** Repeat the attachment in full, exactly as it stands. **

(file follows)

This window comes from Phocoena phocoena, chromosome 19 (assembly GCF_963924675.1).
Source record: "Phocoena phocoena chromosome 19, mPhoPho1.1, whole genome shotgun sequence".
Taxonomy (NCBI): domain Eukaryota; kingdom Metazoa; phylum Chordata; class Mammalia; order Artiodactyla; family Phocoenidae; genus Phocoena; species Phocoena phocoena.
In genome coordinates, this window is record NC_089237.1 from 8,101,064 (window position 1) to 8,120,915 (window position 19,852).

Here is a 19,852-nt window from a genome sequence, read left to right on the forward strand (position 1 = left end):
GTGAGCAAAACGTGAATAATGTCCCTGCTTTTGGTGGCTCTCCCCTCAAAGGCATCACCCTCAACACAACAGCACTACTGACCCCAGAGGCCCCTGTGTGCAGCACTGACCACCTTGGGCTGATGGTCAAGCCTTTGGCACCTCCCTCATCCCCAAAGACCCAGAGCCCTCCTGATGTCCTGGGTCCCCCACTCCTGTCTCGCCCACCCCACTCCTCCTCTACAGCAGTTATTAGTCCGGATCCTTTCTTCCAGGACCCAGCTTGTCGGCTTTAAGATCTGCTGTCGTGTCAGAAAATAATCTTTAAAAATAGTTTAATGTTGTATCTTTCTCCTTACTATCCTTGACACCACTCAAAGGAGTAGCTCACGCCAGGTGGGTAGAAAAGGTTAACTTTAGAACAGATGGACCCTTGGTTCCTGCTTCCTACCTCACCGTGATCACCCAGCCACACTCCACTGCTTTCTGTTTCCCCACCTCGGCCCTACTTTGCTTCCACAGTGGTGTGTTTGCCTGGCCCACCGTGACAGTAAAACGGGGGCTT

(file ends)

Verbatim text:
This window comes from Phocoena phocoena, chromosome 19 (assembly GCF_963924675.1).
Source record: "Phocoena phocoena chromosome 19, mPhoPho1.1, whole genome shotgun sequence".
Taxonomy (NCBI): domain Eukaryota; kingdom Metazoa; phylum Chordata; class Mammalia; order Artiodactyla; family Phocoenidae; genus Phocoena; species Phocoena phocoena.
In genome coordinates, this window is record NC_089237.1 from 8,101,064 (window position 1) to 8,120,915 (window position 19,852).

Here is a 19,852-nt window from a genome sequence, read left to right on the forward strand (position 1 = left end):
GTGAGCAAAACGTGAATAATGTCCCTGCTTTTGGTGGCTCTCCCCTCAAAGGCATCACCCTCAACACAACAGCACTACTGACCCCAGAGGCCCCTGTGTGCAGCACTGACCACCTTGGGCTGATGGTCAAGCCTTTGGCACCTCCCTCATCCCCAAAGACCCAGAGCCCTCCTGATGTCCTGGGTCCCCCACTCCTGTCTCGCCCACCCCACTCCTCCTCTACAGCAGTTATTAGTCCGGATCCTTTCTTCCAGGACCCAGCTTGTCGGCTTTAAGATCTGCTGTCGTGTCAGAAAATAATCTTTAAAAATAGTTTAATGTTGTATCTTTCTCCTTACTATCCTTGACACCACTCAAAGGAGTAGCTCACGCCAGGTGGGTAGAAAAGGTTAACTTTAGAACAGATGGACCCTTGGTTCCTGCTTCCTACCTCACCGTGATCACCCAGCCACACTCCACTGCTTTCTGTTTCCCCACCTCGGCCCTACTTTGCTTCCACAGTGGTGTGTTTGCCTGGCCCACCGTGACAGTAAAACGGGGGCTT